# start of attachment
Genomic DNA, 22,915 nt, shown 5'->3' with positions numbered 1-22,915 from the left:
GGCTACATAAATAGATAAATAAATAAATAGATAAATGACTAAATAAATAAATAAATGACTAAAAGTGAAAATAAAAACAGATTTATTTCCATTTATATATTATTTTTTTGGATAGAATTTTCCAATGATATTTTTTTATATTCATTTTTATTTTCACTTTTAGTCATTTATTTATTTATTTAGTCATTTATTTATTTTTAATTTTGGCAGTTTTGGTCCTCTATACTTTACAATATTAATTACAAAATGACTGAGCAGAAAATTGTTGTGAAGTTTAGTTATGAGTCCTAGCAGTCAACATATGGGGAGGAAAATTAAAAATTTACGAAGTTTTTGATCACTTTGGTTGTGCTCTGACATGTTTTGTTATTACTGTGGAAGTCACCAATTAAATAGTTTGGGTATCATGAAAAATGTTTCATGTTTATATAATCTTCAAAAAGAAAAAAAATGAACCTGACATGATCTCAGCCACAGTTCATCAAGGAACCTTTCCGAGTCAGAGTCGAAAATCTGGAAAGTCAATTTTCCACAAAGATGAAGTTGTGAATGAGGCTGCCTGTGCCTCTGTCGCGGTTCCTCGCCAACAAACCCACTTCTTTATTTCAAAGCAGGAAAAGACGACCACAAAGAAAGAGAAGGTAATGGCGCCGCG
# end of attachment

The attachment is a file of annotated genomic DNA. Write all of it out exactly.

Genomic DNA, 22,915 nt, shown 5'->3' with positions numbered 1-22,915 from the left:
GGCTACATAAATAGATAAATAAATAAATAGATAAATGACTAAATAAATAAATAAATGACTAAAAGTGAAAATAAAAACAGATTTATTTCCATTTATATATTATTTTTTTGGATAGAATTTTCCAATGATATTTTTTTATATTCATTTTTATTTTCACTTTTAGTCATTTATTTATTTATTTAGTCATTTATTTATTTTTAATTTTGGCAGTTTTGGTCCTCTATACTTTACAATATTAATTACAAAATGACTGAGCAGAAAATTGTTGTGAAGTTTAGTTATGAGTCCTAGCAGTCAACATATGGGGAGGAAAATTAAAAATTTACGAAGTTTTTGATCACTTTGGTTGTGCTCTGACATGTTTTGTTATTACTGTGGAAGTCACCAATTAAATAGTTTGGGTATCATGAAAAATGTTTCATGTTTATATAATCTTCAAAAAGAAAAAAAATGAACCTGACATGATCTCAGCCACAGTTCATCAAGGAACCTTTCCGAGTCAGAGTCGAAAATCTGGAAAGTCAATTTTCCACAAAGATGAAGTTGTGAATGAGGCTGCCTGTGCCTCTGTCGCGGTTCCTCGCCAACAAACCCACTTCTTTATTTCAAAGCAGGAAAAGACGACCACAAAGAAAGAGAAGGTAATGGCGCCGCG